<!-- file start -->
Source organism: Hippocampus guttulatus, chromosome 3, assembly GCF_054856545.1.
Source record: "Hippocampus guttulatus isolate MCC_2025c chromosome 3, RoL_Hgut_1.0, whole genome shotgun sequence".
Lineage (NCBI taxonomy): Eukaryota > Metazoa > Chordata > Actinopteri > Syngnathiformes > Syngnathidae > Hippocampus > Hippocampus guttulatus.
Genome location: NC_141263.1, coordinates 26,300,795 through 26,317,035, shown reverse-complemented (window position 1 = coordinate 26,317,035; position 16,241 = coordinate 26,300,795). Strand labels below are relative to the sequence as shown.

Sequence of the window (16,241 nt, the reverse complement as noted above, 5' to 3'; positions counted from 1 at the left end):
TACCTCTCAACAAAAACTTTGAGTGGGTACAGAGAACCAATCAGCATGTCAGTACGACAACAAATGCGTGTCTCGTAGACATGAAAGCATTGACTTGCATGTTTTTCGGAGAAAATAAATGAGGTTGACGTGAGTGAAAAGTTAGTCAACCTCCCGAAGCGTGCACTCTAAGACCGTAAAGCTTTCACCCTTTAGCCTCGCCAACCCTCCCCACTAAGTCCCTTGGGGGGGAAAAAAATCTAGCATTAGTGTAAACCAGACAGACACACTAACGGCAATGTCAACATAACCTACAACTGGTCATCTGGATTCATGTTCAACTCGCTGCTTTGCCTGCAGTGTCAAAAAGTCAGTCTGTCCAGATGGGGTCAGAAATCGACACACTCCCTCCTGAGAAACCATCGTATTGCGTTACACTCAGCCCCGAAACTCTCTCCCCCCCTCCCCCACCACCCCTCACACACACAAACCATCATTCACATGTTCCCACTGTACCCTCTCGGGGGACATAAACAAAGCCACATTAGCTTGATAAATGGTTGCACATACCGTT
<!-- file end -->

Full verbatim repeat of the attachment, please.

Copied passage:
Source organism: Hippocampus guttulatus, chromosome 3, assembly GCF_054856545.1.
Source record: "Hippocampus guttulatus isolate MCC_2025c chromosome 3, RoL_Hgut_1.0, whole genome shotgun sequence".
Lineage (NCBI taxonomy): Eukaryota > Metazoa > Chordata > Actinopteri > Syngnathiformes > Syngnathidae > Hippocampus > Hippocampus guttulatus.
Genome location: NC_141263.1, coordinates 26,300,795 through 26,317,035, shown reverse-complemented (window position 1 = coordinate 26,317,035; position 16,241 = coordinate 26,300,795). Strand labels below are relative to the sequence as shown.

Sequence of the window (16,241 nt, the reverse complement as noted above, 5' to 3'; positions counted from 1 at the left end):
TACCTCTCAACAAAAACTTTGAGTGGGTACAGAGAACCAATCAGCATGTCAGTACGACAACAAATGCGTGTCTCGTAGACATGAAAGCATTGACTTGCATGTTTTTCGGAGAAAATAAATGAGGTTGACGTGAGTGAAAAGTTAGTCAACCTCCCGAAGCGTGCACTCTAAGACCGTAAAGCTTTCACCCTTTAGCCTCGCCAACCCTCCCCACTAAGTCCCTTGGGGGGGAAAAAAATCTAGCATTAGTGTAAACCAGACAGACACACTAACGGCAATGTCAACATAACCTACAACTGGTCATCTGGATTCATGTTCAACTCGCTGCTTTGCCTGCAGTGTCAAAAAGTCAGTCTGTCCAGATGGGGTCAGAAATCGACACACTCCCTCCTGAGAAACCATCGTATTGCGTTACACTCAGCCCCGAAACTCTCTCCCCCCCTCCCCCACCACCCCTCACACACACAAACCATCATTCACATGTTCCCACTGTACCCTCTCGGGGGACATAAACAAAGCCACATTAGCTTGATAAATGGTTGCACATACCGTT